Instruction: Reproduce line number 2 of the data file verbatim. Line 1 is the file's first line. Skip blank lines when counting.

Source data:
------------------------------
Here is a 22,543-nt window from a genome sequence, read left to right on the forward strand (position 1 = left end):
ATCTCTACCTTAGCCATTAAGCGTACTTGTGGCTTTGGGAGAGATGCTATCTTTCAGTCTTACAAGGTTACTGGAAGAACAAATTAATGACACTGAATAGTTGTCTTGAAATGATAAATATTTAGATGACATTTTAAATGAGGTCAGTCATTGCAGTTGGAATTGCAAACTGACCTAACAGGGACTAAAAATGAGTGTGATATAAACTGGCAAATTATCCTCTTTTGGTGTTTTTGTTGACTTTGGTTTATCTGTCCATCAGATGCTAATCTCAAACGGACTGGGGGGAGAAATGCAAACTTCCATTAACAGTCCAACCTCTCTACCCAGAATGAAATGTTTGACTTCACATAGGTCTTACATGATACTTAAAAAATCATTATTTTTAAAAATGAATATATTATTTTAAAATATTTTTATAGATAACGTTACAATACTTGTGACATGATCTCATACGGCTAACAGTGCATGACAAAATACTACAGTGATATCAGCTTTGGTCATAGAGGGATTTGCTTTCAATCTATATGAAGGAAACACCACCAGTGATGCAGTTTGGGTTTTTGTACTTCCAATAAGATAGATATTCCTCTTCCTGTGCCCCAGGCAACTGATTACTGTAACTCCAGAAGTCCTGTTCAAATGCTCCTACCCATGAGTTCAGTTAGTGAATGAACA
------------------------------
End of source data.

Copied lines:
ATCTCTACCTTAGCCATTAAGCGTACTTGTGGCTTTGGGAGAGATGCTATCTTTCAGTCTTACAAGGTTACTGGAAGAACAAATTAATGACACTGAATAGTTGTCTTGAAATGATAAATATTTAGATGACATTTTAAATGAGGTCAGTCATTGCAGTTGGAATTGCAAACTGACCTAACAGGGACTAAAAATGAGTGTGATATAAACTGGCAAATTATCCTCTTTTGGTGTTTTTGTTGACTTTGGTTTATCTGTCCATCAGATGCTAATCTCAAACGGACTGGGGGGAGAAATGCAAACTTCCATTAACAGTCCAACCTCTCTACCCAGAATGAAATGTTTGACTTCACATAGGTCTTACATGATACTTAAAAAATCATTATTTTTAAAAATGAATATATTATTTTAAAATATTTTTATAGATAACGTTACAATACTTGTGACATGATCTCATACGGCTAACAGTGCATGACAAAATACTACAGTGATATCAGCTTTGGTCATAGAGGGATTTGCTTTCAATCTATATGAAGGAAACACCACCAGTGATGCAGTTTGGGTTTTTGTACTTCCAATAAGATAGATATTCCTCTTCCTGTGCCCCAGGCAACTGATTACTGTAACTCCAGAAGTCCTGTTCAAATGCTCCTACCCATGAGTTCAGTTAGTGAATGAACA